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How to Measure Employee Engagement

Rachel Reed
9/13/17 9:12 AM

With the work environment becoming increasingly complex due to technological advancements that disrupt long-standing business structure, employee engagement has become increasingly difficult to measure.

While we know that employee engagement levels have not improved in many years, employee engagement is still vital to measure and continually work to improve. Measuring employee engagement has historically been reduced to annual surveys administered to employees for evaluation.

Gallup research shows that only 16% of employees are engaged in their jobs.

Why Surveys Can be Deceiving

Annual surveys can seem detached or mechanical. They are useful for measuring benchmarks, but do not take into account real-time factors observed in an impromptu conversation like body language or facial expression.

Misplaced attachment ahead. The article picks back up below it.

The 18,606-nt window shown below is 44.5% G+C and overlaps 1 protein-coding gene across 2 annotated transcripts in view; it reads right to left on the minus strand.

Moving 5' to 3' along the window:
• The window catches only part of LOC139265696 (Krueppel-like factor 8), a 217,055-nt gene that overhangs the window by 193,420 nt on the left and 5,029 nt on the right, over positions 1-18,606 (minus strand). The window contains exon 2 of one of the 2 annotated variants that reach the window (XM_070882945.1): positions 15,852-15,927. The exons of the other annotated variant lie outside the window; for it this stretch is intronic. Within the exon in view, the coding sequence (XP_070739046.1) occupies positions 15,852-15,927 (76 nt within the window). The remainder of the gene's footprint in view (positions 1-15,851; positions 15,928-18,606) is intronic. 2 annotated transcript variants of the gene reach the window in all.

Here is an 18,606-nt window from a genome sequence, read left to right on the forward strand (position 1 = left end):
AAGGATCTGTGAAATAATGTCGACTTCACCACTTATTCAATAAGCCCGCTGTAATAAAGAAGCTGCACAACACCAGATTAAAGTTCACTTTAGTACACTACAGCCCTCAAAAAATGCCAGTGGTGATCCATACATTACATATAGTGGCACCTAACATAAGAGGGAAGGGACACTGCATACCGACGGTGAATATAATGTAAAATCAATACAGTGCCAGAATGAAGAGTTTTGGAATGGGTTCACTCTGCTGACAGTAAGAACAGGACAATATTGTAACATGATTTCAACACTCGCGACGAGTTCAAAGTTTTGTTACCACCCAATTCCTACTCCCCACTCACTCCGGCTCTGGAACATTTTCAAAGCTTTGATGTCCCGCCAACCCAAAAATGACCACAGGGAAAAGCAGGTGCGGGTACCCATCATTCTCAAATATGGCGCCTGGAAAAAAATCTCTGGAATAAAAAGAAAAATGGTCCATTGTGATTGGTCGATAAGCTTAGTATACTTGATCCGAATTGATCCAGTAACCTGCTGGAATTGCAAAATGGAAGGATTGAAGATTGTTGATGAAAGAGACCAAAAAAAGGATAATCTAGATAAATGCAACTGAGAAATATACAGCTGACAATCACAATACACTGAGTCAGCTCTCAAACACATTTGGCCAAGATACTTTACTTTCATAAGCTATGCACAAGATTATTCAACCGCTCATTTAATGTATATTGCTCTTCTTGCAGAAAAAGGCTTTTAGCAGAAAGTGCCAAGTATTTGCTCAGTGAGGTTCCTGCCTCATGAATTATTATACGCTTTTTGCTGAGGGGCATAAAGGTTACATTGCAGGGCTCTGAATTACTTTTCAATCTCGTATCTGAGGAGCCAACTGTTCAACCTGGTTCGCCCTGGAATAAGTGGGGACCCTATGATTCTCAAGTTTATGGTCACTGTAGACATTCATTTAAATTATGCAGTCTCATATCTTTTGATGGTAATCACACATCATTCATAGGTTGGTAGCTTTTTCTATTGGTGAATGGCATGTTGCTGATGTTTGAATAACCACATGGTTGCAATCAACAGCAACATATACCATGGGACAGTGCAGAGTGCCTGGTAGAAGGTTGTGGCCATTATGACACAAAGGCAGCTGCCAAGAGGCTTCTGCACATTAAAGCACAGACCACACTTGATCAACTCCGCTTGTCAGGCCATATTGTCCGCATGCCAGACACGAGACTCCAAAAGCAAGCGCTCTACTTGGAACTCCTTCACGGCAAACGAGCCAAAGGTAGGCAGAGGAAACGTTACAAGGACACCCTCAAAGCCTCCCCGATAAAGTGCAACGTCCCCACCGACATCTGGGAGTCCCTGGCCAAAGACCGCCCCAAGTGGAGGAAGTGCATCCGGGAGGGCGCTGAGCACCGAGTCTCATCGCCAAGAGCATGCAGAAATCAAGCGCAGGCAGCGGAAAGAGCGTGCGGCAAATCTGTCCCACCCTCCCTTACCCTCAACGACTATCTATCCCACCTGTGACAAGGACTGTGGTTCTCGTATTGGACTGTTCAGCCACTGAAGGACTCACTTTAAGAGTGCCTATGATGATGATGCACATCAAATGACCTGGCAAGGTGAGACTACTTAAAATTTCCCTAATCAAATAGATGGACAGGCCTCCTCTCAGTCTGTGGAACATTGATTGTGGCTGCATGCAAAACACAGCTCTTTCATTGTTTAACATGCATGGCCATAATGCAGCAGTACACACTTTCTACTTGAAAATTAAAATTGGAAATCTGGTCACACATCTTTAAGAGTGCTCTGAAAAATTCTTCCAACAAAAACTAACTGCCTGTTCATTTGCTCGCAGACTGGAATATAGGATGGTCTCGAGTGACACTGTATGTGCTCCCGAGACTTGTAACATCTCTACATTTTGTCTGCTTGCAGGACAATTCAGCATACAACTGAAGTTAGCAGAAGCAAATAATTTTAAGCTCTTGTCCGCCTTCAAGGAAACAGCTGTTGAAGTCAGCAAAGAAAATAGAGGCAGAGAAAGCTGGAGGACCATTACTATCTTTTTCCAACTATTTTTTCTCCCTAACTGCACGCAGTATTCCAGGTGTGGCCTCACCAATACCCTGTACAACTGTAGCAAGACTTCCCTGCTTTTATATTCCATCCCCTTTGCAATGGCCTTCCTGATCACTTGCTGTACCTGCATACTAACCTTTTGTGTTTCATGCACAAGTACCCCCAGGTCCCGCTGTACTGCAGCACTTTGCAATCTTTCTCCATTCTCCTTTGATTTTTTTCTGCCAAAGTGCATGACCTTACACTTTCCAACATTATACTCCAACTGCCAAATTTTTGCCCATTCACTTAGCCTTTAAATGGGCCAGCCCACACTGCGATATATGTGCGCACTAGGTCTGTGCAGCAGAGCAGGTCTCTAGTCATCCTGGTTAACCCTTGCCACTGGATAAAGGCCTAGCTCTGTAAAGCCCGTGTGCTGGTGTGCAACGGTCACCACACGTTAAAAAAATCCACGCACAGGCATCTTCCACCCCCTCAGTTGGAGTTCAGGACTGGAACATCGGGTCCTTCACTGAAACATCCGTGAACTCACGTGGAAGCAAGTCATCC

Think Outside the Box

Take into account other factors that impact employee engagement. Things like hours spent after work, assignments completed ahead of schedule, going outside the realm of typical responsibilities to assist a customer, getting to know other employees outside direct departments or networks can be an indication of a highly engaged employee.

Use Free Data

While the Internet is a double-edged sword, it can also provide a wealth of knowledge about your own company. Review services like Glassdoor can shed light on employees’ perceptions of the company culture, benefits, structure, etc.

Employees today and those rapidly entering the workforce are accustomed to a fully digital life: online shopping, food delivery, social media, email, boarding passes–you name it, it’s digital and it’s immediate. Employees need constant communication in order to perform well, and the same thing goes for a recognition program.

Employees expect employers to not only engage in conversation, but also to provide feedback, encourage growth, and provide opportunities to expand skillsets. Make communication (not quarterly performance reviews) informal and frequent. Have consistent conversations to touch on employee priorities, performance, expectations, and goals and the data will present itself.

Communicate the goal of the recognition program clearly to the workforce and avoid packaging it as a number (i.e. we want to increase employee engagement by x percent). Create a brand around the program and company values and sell it to the workforce.



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